Kate W.

Senior Consultant, Tessitura Network

Understanding your audience during a crisis


6 min

Arts and culture has the power to unite communities in crisis.

There is strong evidence that participation in the arts can contribute to community cohesion, reduce social exclusion and isolation, and/or make communities feel safer and stronger.

Cultural centres often stand at the heart of their communities. With individuals now being asked to engage in social distancing and stay in their homes, arts organisations have the opportunity to use the vast amounts of information they have about their audiences to keep them connected to their artistic communities during a time of isolation. In order to do this effectively, they must understand their audiences’ needs and reach out to them in the right way, with the right content.

At its core, marketing segmentation is about understanding the needs of your current and potential customers, so that you are able to provide the right products and services to the right people, at the right time. During crisis, those needs will change, as will the products and services you’re able to offer to them. It’s therefore important that you consider how to segment your audiences to be sensitive to their needs during this time.

I believe that Maslow's Hierarchy of Needs provides a useful framework for segmenting audiences by their needs related to arts and culture.

An illustration of Maslow's hierarchy of needs, a pyramid with five levels. From the bottom (the widest) to the top (narrowest): Physiological needs, Safety needs, Belongingness and love needs, Esteem needs, and Self-actualization.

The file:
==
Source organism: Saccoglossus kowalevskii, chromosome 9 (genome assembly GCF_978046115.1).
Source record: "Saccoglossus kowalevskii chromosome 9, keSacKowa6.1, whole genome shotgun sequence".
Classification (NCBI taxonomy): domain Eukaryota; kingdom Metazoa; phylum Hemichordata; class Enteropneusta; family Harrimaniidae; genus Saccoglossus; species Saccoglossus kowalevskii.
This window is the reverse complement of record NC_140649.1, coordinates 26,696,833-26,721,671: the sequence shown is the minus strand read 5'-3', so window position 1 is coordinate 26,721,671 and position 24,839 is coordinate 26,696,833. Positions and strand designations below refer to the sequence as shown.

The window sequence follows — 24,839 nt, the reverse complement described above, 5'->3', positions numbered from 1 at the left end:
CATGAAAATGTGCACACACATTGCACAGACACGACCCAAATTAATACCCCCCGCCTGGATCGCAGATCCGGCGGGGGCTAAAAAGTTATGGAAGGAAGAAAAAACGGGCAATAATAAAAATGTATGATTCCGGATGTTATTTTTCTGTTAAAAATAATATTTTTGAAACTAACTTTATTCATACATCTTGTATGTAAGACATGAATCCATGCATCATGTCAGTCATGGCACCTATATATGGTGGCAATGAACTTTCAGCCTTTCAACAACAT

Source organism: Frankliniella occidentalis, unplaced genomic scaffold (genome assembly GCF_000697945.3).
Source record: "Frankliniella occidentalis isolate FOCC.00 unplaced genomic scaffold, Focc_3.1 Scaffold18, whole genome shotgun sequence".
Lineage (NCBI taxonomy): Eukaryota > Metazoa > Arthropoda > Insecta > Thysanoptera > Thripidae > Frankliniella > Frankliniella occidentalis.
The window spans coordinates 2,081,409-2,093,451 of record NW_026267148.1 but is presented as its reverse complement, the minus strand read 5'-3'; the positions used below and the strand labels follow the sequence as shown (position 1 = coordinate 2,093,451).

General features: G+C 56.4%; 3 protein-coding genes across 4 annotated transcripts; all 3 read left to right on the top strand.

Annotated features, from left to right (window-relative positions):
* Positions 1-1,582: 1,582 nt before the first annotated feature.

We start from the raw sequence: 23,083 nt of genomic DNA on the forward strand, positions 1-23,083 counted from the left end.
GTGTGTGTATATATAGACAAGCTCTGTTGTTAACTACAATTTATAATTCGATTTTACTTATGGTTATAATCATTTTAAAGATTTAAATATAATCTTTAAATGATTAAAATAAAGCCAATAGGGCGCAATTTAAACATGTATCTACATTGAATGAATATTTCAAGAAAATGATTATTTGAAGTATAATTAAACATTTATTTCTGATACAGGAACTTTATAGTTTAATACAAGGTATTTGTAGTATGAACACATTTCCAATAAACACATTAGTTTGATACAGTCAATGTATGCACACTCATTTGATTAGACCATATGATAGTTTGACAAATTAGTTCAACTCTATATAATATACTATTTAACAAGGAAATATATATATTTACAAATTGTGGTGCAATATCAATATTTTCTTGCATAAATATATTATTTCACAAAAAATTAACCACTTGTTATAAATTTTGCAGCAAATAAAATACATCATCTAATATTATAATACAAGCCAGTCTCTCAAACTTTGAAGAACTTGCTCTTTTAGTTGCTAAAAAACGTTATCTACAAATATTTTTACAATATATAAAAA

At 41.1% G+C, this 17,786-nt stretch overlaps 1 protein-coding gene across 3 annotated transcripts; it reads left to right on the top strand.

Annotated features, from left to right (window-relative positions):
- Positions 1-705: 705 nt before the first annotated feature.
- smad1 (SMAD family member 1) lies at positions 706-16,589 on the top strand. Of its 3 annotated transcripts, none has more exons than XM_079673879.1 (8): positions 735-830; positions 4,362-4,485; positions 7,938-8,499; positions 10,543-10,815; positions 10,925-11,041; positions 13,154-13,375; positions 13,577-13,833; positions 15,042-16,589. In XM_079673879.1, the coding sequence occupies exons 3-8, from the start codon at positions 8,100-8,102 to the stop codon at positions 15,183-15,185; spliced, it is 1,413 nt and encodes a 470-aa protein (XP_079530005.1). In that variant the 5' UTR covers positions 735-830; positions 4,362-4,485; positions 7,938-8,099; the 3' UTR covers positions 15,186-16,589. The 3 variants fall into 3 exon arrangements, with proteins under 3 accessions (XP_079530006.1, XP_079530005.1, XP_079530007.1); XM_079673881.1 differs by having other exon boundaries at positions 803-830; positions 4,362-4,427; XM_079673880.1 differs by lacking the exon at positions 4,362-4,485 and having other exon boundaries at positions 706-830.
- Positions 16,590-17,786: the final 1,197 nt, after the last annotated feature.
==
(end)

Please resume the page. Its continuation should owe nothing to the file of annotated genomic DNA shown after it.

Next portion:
Levels 1 & 2: Physiological Needs & Safety

At a basic level, your customers’ primary concern right now will be their physiological and safety needs: the first two steps of the pyramid. While arts and cultural organisations play little role in fulfilling these specific needs, there will be a group of people directly impacted by your closure.

So if we are to focus on a segment for very light touch, easily implemented needs, we can begin with those directly impacted. Those are identified by one common trait: they purchased a ticket, subscription or membership which would have granted them access to a cancelled (or potentially cancelled) event or performance. Their primary need is to cancel that item, whether they exchange for a future date, keep the money on their account or on a gift certificate, donate the funds, or receive a refund. Along with these logistics, they require open communication about what is happening and what comes next.

Level 3: Belonging and Love

Beyond these basic needs, you have a segment of customers and potential customers who seek belonging through their arts and cultural engagement. They attend these activities to be surrounded by likeminded people, to socialise, and feel part of something. While organisations may not be able to offer this physically due to closure, now is the time to embrace digital platforms and social media to continue these shared experiences through online content and open discussions.

While segmenting customers within your database based on these attributes may be difficult if you don’t already capture this level of data in surveys at customer level, it does not rule out the possibility of exploring this area. You know your programme better than anyone, so reflect on your past year, speak with front of house teams to understand which events really brought people together, and where they saw the most social connections taking place. You then have the potential to use this production list in List Manager to email out content, or analyse it using Tessitura Analytics to discover more about who these audiences are. Review your social media channels: where did you see the most shares, tags and community engagement?